Page:Early Greek philosophy by John Burnet, 3rd edition, 1920.djvu/149

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(21) The transformations of Fire are, first of all, sea; and half of the sea is earth, half whirlwind. . . .[1] R. P. 35 b.

(22) All things are an exchange for Fire, and Fire for all things, even as wares for gold and gold for wares. R. P. 35.

(23) It becomes liquid sea, and is measured by the same tale as before it became earth.[2] R. P. 39.

(24) Fire is want and surfeit. R. P. 36 a.

(25) Fire lives the death of air,[3] and air lives the death of fire; water lives the death of earth, earth that of water. R.P. 37.

(26) Fire in its advance will judge and convict[4] all things. R. P. 36 a.

(27) How can one hide from that which never sets?

(28) It is the thunderbolt that steers the course of all things. R. P. 35 b.

(29) The sun will not overstep his measures; if he does, the Erinyes, the handmaids of Justice, will find him out. R. P. 39.

(30) The limit of dawn and evening is the Bear; and opposite the Bear is the boundary of bright Zeus.[5]

(31) If there were no sun it would be night, for all the other stars could do.[6]

(32) The sun is new every day.

  1. On the word πρηστήρ, see below, p. 149, n. 1.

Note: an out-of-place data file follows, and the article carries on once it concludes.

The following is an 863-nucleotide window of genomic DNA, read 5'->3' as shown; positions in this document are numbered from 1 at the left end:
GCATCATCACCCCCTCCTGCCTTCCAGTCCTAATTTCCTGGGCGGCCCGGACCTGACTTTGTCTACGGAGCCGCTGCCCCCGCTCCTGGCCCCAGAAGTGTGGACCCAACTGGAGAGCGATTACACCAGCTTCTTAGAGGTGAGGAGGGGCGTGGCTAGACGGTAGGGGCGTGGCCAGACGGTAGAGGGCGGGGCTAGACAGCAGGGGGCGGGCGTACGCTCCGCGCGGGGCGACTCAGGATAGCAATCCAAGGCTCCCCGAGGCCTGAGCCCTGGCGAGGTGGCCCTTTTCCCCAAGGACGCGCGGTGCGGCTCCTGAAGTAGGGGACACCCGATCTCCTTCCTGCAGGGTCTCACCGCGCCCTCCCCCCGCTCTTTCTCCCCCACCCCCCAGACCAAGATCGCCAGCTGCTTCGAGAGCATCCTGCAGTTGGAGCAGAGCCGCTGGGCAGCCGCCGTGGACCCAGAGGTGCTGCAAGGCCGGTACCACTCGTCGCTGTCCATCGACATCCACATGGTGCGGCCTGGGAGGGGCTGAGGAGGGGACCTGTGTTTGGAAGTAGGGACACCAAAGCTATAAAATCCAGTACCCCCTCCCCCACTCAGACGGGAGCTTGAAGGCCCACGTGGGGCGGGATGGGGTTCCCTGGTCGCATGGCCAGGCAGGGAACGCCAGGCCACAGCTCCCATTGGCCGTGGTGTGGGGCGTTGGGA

2. The subject of fr. 23 is γῆ as we see from Diog. ix. 9 (R.P. 36), πάλιν τε αὖ τὴν γῆν χεῖσθαι; and Aet. i. 3, 11 (Dox. p. 284 a 1; b 5), ἔπειτα ἀναχαλωμένην τὴν γῆν ὑπὸ τοῦ πυρὸς χύσει (Dübner: φύσει, libri) ὕδωρ ἀποτελεῖσθαι. Herakleitos may have said γῆ θάλασσα διαχέεται, and Clement (Strom. v. p. 712) seems to imply this. The phrase μετρέεται εἰς τὸν αὐτὸν λόγον can only mean that the proportion of the measures remains constant. So Zeller (p. 690, n. 1), zu derselben Grösse. Diels (Vors. 12 B 31 n.) renders "nach demselben Wort (Gesetz)," but refers to Lucr. v. 257, which supports the other interpretation (pro parte sua).
  3. It is doubtful whether this fragment is quoted textually. It seems to imply the four elements of Empedokles.
  4. I understand ἐπελθόν of the πυρὸς ἔφοδος, for which see p. 151, n. 1. Diels has pointed out that καταλαμβάνειν is the old word for "to convict."
  5. Here it is clear that οὖρος = τέρματα, and therefore means "boundary," not "hill." Strabo, who quotes the fragment (i. 6, p. 3), is probably right in taking ἠοῦς καὶ ἑσπέρας as equivalent to ἀνατολῆς καὶ δύσεως and making the words refer to the "arctic" circle. As αἴθριος Ζεύς means the bright blue sky, it is impossible for its οὖρος to be the South Pole, as Diels suggests. It is more likely the horizon. I take the fragment as a protest against the Pythagorean theory of a southern hemisphere.
  6. We learn from Diog. ix. 10 (quoted below, p. 147) that Herakleitos explained why the sun was warmer and brighter than the moon, and this is doubtless a fragment of that passage.